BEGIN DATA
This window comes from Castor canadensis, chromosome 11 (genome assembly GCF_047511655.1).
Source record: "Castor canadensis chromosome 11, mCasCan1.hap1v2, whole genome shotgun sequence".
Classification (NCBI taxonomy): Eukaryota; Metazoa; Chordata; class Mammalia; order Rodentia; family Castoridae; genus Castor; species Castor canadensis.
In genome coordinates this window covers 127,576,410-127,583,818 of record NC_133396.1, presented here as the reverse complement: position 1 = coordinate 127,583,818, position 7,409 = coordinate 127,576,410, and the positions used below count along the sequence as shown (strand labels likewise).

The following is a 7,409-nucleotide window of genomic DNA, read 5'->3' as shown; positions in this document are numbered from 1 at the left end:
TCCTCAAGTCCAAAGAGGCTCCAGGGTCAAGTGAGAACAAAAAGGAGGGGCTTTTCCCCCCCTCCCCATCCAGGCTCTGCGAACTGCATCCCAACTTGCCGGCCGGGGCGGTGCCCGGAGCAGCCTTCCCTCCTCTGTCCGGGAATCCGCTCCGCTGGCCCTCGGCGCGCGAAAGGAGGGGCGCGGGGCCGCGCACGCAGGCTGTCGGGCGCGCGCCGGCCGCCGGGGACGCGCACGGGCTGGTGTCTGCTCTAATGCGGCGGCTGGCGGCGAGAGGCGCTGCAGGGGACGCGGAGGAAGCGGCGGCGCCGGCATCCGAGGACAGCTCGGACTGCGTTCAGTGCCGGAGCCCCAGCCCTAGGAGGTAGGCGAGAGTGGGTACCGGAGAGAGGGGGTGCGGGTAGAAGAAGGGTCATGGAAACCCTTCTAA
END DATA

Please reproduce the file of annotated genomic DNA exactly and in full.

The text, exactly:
This window comes from Castor canadensis, chromosome 11 (genome assembly GCF_047511655.1).
Source record: "Castor canadensis chromosome 11, mCasCan1.hap1v2, whole genome shotgun sequence".
Classification (NCBI taxonomy): Eukaryota; Metazoa; Chordata; class Mammalia; order Rodentia; family Castoridae; genus Castor; species Castor canadensis.
In genome coordinates this window covers 127,576,410-127,583,818 of record NC_133396.1, presented here as the reverse complement: position 1 = coordinate 127,583,818, position 7,409 = coordinate 127,576,410, and the positions used below count along the sequence as shown (strand labels likewise).

The following is a 7,409-nucleotide window of genomic DNA, read 5'->3' as shown; positions in this document are numbered from 1 at the left end:
TCCTCAAGTCCAAAGAGGCTCCAGGGTCAAGTGAGAACAAAAAGGAGGGGCTTTTCCCCCCCTCCCCATCCAGGCTCTGCGAACTGCATCCCAACTTGCCGGCCGGGGCGGTGCCCGGAGCAGCCTTCCCTCCTCTGTCCGGGAATCCGCTCCGCTGGCCCTCGGCGCGCGAAAGGAGGGGCGCGGGGCCGCGCACGCAGGCTGTCGGGCGCGCGCCGGCCGCCGGGGACGCGCACGGGCTGGTGTCTGCTCTAATGCGGCGGCTGGCGGCGAGAGGCGCTGCAGGGGACGCGGAGGAAGCGGCGGCGCCGGCATCCGAGGACAGCTCGGACTGCGTTCAGTGCCGGAGCCCCAGCCCTAGGAGGTAGGCGAGAGTGGGTACCGGAGAGAGGGGGTGCGGGTAGAAGAAGGGTCATGGAAACCCTTCTAA